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Posts Tagged ‘Moses at the bush’

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How do we fare when called upon to face unpleasant truths? How do we manage that call to take on a difficult task that seems to have no end? How do we rate on the empathy scale? This is the essence of what Moses is facing at the theophany at the burning bush in this week’s Torah portion.

Exodus 3:6 says, “Moses hid his face, for he was afraid to look at God.” That raises a theological question. If Judaism teaches God has no physical form, what was Moses afraid to look at? Cassuto points out that the Torah is careful not to imply a physical form, just that Moses knew God was presenting some kind of vision, and Moses was afraid to look at it. However, Moses does listen very attentively. So he is receptive to hearing God’s message, but is clearly missing something. Moses will accept the mission, but we can say he does so somewhat “blindly.”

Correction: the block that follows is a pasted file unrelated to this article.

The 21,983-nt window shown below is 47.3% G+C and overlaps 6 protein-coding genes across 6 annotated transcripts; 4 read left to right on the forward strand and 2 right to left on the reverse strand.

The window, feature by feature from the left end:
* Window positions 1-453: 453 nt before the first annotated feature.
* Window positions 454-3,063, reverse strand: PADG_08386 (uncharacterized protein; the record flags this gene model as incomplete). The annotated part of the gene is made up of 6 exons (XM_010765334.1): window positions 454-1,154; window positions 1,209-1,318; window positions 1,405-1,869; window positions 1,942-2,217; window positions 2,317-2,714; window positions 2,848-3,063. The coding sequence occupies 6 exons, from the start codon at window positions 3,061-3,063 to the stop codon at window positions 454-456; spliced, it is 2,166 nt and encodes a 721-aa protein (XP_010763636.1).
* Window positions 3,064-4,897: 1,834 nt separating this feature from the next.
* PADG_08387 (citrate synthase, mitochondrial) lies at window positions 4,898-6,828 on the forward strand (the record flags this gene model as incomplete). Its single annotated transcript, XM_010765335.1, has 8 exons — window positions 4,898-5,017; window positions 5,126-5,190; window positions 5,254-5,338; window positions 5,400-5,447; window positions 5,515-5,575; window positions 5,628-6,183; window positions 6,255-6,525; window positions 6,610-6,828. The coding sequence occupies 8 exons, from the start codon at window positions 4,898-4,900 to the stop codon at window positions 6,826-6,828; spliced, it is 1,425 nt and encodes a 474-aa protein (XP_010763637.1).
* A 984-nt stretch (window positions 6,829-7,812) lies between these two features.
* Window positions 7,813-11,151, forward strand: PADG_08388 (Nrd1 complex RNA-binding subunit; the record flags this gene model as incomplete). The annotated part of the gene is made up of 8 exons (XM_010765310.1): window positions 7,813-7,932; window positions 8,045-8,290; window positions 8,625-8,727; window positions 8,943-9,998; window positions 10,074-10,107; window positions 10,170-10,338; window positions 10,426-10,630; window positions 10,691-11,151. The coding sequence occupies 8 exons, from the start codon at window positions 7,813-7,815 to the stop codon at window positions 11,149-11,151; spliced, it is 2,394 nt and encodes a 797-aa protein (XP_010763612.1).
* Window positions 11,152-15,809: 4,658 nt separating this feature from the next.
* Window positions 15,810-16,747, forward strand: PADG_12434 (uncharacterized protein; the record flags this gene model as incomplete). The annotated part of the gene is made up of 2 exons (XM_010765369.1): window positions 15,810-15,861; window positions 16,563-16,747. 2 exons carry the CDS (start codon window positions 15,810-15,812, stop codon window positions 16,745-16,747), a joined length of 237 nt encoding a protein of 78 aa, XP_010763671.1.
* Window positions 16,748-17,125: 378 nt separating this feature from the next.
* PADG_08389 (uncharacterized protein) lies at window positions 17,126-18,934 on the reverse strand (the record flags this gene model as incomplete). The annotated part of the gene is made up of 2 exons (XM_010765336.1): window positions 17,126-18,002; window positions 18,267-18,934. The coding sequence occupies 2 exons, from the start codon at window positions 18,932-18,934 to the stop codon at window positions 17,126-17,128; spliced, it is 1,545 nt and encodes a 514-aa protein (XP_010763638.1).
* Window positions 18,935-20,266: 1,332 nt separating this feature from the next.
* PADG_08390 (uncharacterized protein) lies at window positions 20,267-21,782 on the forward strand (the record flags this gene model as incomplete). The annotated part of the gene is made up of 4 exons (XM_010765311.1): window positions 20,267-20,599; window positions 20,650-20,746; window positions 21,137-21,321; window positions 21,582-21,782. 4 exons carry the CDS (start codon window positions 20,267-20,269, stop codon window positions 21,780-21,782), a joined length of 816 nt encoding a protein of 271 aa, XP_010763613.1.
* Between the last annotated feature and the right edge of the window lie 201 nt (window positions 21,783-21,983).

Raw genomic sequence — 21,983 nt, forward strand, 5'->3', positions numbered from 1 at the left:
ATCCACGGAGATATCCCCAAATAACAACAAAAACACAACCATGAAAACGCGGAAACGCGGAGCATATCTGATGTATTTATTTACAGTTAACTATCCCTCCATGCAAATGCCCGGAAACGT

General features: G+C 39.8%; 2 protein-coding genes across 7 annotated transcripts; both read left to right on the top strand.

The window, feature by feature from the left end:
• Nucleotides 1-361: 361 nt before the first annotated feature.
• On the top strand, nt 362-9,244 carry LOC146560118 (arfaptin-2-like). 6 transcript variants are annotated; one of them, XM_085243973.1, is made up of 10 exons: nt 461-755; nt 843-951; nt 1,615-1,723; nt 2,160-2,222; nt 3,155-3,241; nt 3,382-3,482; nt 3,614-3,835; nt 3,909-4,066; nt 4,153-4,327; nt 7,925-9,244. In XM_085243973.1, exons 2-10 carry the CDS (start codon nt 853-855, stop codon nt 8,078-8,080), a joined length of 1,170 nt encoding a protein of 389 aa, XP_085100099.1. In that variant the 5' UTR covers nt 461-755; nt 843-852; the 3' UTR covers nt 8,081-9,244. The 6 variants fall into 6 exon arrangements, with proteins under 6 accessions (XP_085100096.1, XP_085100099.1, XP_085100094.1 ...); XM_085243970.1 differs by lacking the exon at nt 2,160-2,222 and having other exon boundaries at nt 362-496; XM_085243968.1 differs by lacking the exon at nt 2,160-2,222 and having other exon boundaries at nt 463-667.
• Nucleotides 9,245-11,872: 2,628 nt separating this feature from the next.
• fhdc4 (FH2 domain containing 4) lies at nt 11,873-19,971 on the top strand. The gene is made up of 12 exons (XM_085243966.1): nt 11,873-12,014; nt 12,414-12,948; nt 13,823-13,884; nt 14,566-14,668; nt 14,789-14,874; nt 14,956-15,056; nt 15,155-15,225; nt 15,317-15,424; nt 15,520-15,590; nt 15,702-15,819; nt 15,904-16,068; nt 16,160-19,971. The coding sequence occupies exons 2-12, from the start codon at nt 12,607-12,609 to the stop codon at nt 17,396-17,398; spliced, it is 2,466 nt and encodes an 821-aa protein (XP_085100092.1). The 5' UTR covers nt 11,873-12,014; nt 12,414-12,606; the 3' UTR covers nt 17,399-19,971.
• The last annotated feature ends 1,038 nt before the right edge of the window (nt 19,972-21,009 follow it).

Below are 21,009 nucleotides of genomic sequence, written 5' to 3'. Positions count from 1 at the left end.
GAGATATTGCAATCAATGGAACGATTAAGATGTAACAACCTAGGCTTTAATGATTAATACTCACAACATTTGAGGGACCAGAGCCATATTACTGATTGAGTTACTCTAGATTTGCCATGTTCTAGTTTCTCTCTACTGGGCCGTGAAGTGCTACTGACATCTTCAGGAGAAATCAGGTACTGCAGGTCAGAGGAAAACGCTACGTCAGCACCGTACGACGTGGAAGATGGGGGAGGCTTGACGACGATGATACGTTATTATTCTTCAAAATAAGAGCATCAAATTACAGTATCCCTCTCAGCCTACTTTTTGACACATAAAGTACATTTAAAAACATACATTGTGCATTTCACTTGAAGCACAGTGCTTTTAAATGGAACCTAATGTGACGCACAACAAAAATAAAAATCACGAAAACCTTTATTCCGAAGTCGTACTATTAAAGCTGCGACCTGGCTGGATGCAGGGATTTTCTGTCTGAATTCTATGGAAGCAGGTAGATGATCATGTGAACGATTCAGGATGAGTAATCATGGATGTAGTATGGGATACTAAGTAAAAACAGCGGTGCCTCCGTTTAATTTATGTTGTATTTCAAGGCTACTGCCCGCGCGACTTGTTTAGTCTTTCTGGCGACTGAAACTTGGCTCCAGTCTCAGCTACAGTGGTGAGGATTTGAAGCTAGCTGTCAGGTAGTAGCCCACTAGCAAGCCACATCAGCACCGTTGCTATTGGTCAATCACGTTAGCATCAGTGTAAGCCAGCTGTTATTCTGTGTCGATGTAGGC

Malbim takes the analysis of Moses hiding his face a bit further. By hiding his face, Moses shows he is not ready for a complete relationship with God. Malbim says that the Hebrew verb meihabit is not seeing so much as giving full concentration on something. Hiding his face is really Moses retreating into the material world, not able to spiritually and intellectually comprehend God. The material world is kind of his safety net. He hears God’s commands. On some levels he understands what is being demanded of him. But he is not ready for what eventually will be “knowing God panim el panim (face to face).” It is very important to note the intellectual component of the human/God relationship implied by Malbim. Meeting God “face to face” is intellectually as well as spiritually demanding.